On Monday 6 February, MPs will debate the UK’s ivory market in Westminster Hall. Here are 10 things you need to know about the global ivory trade and the role of the UK.
- On average one African elephant is killed by poachers every 25 minutes
It is estimated that around 20,000 African elephants are killed by poachers for their ivory every year. This equates to an average of around 55 elephants being killed every day, that’s one every 25 minutes. The latest independent data and analysis suggests that poaching is slightly down from the peak recorded in 2011, but remains at unacceptably high and unsustainable levels.
- 20% of Africa’s elephant population lost in just ten years
The overall African elephant population plummeted by over 20 per cent in the past decade, falling to an estimated 415,000, mainly due to a dramatic surge in ivory poaching. According to the International Union for the Conservation of Nature (IUCN), around 111,000 elephants were lost between 2006 and 2015 with the largest declines in Central Africa, Tanzania and Mozambique, and with the majority being illegally killed for their tusks to meet rising demand for ivory in Asia.
- International ivory trade is illegal
Due to rampant elephant poaching, the Convention on International Trade in Endangered Species of Wild Fauna and Flora (CITES) agreed to a ban on international ivory trade, which started in 1990. Since then, other than two one-off sales in 1999 and 2008, the ban in international commercial ivory trade has remained in place. Exemptions exist for limited items such as antiques, where the trade is not thought to contribute to the current poaching crisis.
- Demand for ivory is greatest in Asia
Ivory is mainly sought after for carvings, jewellery and ornaments. Demand is highest in markets in Asia, especially China where ivory is seen as a status symbol. Whilst Thailand has taken significant steps to transform its domestic ivory market in 2015, the legal trade there still allows illegal ivory to be laundered. Vietnam and Hong Kong have also been identified as having significant legal and illegal markets for ivory.
- Limited ivory trade is legal in the UK
In general, ivory trade is illegal in the UK, but there are some exemptions when trading an ‘antique’ (i.e. worked before 3 March 1947) or with a government issued certificate for items worked between 1947 and 1990. A rapid survey by TRAFFIC, the wildlife trade monitoring network, in 2016 found 3,200 ivory items for sale in shops in London and 2,008 ivory pieces for sale on six online marketplaces. The researchers found only one item for sale deemed to be after the 1947 cut-off date.
- Illegal ivory trade is happening in the UK
Seizure data shows that the UK plays a role in illegal ivory trade, at both import and re-export, but in particular as a transit country, with ivory seizures reported by the UK having increased in recent years. Of the 2,853 illegal wildlife products seized entering the UK between 2009 and 2014, at least 1,165 were ivory products.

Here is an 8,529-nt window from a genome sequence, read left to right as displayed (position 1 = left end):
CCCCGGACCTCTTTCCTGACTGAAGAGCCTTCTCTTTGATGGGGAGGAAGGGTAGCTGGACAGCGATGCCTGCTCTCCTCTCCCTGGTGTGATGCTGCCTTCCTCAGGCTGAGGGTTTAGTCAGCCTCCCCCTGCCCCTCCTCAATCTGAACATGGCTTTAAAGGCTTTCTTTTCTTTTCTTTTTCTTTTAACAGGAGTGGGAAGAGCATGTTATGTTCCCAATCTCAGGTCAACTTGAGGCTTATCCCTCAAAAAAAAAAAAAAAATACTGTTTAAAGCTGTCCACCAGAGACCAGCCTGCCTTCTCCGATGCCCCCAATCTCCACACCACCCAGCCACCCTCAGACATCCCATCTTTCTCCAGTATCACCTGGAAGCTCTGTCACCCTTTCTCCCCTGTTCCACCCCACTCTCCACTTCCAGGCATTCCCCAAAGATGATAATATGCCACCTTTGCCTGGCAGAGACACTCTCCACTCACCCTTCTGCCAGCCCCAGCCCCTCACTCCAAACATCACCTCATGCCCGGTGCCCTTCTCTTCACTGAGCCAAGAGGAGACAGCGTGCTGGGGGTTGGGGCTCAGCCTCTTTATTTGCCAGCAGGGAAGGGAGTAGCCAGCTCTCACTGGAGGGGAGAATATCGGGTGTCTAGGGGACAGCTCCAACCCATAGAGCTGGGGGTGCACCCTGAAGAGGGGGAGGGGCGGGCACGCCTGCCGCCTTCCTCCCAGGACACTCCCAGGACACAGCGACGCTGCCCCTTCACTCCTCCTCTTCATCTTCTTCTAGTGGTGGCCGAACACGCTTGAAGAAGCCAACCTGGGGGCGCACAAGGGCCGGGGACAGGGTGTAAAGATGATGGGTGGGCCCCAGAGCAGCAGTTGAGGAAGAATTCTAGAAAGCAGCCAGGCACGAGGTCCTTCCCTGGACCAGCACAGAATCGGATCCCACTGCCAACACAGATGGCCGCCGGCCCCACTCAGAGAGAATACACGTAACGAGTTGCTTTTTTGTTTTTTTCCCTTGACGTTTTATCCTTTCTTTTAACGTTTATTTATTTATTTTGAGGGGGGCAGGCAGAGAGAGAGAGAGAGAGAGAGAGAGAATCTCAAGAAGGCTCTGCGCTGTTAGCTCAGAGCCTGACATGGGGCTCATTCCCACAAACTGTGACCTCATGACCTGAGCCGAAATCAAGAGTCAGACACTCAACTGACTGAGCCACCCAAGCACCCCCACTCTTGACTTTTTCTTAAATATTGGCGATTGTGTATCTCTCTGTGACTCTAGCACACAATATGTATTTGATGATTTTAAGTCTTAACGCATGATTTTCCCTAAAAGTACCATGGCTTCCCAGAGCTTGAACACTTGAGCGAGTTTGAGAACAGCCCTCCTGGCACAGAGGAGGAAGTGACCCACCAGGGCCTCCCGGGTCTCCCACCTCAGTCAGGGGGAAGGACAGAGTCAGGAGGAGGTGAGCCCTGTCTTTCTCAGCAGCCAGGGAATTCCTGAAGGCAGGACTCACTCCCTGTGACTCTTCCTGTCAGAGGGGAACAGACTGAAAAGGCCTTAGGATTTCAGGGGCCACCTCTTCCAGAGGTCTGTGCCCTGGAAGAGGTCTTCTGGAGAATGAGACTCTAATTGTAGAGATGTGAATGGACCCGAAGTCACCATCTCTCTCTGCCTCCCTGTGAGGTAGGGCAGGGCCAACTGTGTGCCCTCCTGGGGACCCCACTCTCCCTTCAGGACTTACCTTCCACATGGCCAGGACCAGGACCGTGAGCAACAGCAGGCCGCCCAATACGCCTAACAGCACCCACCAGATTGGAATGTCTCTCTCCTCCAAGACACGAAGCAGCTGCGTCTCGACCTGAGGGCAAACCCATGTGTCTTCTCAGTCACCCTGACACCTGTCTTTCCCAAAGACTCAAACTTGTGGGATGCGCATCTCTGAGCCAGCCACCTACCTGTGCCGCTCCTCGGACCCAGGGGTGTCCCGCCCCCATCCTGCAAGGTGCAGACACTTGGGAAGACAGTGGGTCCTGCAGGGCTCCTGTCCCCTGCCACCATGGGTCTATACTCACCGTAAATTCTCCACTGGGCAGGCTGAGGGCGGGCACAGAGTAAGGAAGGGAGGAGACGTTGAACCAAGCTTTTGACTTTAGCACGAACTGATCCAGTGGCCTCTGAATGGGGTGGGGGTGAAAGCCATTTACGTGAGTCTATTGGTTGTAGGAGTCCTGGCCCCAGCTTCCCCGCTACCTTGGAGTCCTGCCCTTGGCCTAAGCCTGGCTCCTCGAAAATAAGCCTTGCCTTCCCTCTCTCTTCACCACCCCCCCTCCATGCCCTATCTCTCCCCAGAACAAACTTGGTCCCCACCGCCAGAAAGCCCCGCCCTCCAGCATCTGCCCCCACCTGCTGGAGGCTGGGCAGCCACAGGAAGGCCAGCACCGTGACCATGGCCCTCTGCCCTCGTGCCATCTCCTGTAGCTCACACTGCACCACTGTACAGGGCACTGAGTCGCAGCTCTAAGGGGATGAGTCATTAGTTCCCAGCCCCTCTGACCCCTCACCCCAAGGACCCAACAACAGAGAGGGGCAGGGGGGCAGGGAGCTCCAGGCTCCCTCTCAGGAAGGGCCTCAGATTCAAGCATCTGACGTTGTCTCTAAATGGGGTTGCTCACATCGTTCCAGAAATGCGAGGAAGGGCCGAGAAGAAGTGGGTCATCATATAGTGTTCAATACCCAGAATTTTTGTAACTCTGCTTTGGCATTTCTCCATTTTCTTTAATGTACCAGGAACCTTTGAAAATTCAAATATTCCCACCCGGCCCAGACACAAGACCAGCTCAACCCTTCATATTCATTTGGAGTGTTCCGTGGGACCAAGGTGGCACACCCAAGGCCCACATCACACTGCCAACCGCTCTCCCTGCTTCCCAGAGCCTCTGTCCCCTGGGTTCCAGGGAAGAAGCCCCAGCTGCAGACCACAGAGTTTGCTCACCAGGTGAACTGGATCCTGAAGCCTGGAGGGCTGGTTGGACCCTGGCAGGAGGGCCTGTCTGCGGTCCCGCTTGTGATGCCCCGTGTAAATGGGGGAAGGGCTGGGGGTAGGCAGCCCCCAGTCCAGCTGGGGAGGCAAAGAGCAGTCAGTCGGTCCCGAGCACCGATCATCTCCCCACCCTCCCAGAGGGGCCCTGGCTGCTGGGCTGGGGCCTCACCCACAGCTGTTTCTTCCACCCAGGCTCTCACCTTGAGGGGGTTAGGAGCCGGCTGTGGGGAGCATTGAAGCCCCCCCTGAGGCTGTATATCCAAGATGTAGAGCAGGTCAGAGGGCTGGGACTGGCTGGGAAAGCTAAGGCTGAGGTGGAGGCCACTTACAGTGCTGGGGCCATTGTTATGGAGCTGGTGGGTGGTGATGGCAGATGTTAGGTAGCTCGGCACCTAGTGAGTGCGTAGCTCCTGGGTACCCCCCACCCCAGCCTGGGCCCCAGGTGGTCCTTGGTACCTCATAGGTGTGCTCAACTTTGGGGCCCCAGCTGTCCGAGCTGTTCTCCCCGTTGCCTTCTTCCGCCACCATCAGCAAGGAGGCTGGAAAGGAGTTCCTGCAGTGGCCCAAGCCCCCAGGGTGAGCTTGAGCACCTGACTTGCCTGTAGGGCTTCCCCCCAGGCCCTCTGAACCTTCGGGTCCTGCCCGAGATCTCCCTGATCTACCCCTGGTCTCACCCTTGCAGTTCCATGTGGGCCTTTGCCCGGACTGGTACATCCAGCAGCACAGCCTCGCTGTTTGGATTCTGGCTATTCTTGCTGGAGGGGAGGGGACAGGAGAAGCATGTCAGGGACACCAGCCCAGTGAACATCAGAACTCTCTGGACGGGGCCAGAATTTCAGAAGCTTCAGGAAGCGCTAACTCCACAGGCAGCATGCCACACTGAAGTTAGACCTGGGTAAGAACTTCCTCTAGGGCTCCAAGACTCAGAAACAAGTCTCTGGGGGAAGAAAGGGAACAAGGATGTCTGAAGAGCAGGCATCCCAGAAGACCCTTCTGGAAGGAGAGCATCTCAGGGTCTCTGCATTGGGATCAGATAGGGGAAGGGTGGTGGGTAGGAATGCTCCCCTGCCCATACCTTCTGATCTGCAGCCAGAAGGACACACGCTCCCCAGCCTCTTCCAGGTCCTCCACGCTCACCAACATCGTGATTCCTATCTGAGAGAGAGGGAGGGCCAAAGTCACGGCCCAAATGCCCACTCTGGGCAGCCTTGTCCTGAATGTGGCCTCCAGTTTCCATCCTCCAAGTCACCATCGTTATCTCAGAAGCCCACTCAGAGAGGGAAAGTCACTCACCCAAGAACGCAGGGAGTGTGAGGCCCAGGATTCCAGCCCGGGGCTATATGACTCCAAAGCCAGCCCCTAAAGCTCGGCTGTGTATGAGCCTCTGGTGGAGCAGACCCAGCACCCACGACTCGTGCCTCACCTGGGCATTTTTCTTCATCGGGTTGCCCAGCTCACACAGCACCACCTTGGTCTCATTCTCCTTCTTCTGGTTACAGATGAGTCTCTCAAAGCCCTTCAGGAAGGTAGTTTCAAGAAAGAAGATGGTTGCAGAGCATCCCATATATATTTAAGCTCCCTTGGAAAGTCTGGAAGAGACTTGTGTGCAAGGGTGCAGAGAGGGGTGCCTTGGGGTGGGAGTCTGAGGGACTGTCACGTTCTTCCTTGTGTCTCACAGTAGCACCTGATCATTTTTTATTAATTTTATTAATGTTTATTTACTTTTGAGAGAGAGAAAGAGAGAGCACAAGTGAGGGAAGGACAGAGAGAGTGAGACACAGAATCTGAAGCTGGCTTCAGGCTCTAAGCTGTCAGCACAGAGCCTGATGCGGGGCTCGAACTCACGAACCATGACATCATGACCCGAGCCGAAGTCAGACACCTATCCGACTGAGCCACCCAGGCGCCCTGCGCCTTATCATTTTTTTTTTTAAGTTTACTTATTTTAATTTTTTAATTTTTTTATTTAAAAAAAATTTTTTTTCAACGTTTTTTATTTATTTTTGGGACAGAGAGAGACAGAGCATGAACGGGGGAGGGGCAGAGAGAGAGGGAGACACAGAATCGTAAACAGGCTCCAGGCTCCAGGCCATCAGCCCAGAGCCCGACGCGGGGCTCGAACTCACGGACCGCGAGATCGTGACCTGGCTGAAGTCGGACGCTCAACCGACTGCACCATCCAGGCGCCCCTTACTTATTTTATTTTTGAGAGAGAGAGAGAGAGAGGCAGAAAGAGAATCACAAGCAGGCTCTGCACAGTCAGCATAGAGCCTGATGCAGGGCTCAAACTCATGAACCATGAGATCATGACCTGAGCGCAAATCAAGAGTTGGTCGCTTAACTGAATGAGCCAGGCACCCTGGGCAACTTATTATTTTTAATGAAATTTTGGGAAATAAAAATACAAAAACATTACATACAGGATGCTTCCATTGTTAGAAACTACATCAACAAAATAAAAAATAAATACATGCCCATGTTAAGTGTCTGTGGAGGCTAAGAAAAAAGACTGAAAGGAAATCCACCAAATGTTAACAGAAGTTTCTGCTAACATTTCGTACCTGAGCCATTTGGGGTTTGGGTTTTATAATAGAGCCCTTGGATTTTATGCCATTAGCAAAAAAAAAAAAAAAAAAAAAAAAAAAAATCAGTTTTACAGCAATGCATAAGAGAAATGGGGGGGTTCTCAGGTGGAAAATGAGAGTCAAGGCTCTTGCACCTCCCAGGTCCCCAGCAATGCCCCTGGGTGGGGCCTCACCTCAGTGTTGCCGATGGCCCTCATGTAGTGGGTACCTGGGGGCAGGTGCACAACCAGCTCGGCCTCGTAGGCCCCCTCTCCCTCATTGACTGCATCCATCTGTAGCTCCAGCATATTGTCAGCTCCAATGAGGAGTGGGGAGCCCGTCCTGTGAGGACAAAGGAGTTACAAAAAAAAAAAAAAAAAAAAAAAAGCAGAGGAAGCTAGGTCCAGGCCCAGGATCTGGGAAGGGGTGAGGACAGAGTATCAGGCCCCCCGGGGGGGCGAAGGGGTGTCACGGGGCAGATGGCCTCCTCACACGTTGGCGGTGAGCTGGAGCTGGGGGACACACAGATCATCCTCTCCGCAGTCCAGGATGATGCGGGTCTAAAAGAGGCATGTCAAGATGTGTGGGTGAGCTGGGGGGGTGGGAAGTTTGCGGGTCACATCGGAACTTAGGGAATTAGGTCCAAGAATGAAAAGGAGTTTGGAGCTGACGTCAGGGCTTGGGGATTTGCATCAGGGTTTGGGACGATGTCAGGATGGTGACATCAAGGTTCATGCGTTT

- Ivory is legally exported from the UK
According to figures from CITES, between 2005 and 2014, the UK was a significant re-exporter of ivory for commercial purposes, comprising 990 kg as well as around 54,000 ivory pieces, which was 31% of the EU’s total. There has been a dramatic increase in the amount of ivory being re-exported from the UK to China since 2005.
- Ivory trade controls may be tightened in the UK
In September 2016, the UK government announced plans to ban the sale of ivory worked between 1947 and present day. This would only stop the trade in worked ivory between 1947 and 1990, which currently needs to be accompanied by a government-issued certificate.
- Even more control is needed of the UK’s ivory trade
WWF-UK is calling for a ban on the legal elephant ivory trade in the UK to stop any contribution to stimulating the global demand for ivory which drives the poaching of elephants. Such commitment from the UK would help set a precedent for other countries worldwide where demand for ivory strongly contributes to the ongoing elephant poaching crisis.
More broadly, WWF-UK also wants to see sentencing guidelines for wildlife trade offences as my colleague Niki Rust explains.
- Other countries are closing their legal domestic ivory markets
In December 2016, China announced it would cease part of ivory processing and sales by 31 March 2017 and ban all ivory processing and sales by 31 December 2017. Only recognised cultural relics will be legal to auction under the new policy. China is currently the world’s largest market for legal and illegal ivory, and so this commitment for a domestic elephant ivory ban represents a major boost to international efforts to tackle the elephant poaching crisis and the legal ivory trade.
In July 2016, the US announced a ‘near-total’ ban on elephant ivory sales. The ban allows some exemptions, including worked items (antiques) over 100 years (a rolling date) and a de minimus exemption allowing the sale of pieces with a smaller proportion of ivory.
Hong Kong announced in December 2016 its timetable for enacting a ban on legal ivory sales. Legislation will be introduced in early 2017, with a phased plan to enact a total ban on all elephant ivory by 2021. WWF want to see this ban enacted sooner.
You can take action to protect elephants by donating to support our work tackling illegal wildlife trade, or signing our petition to protect elephants in Selous, Tanzania.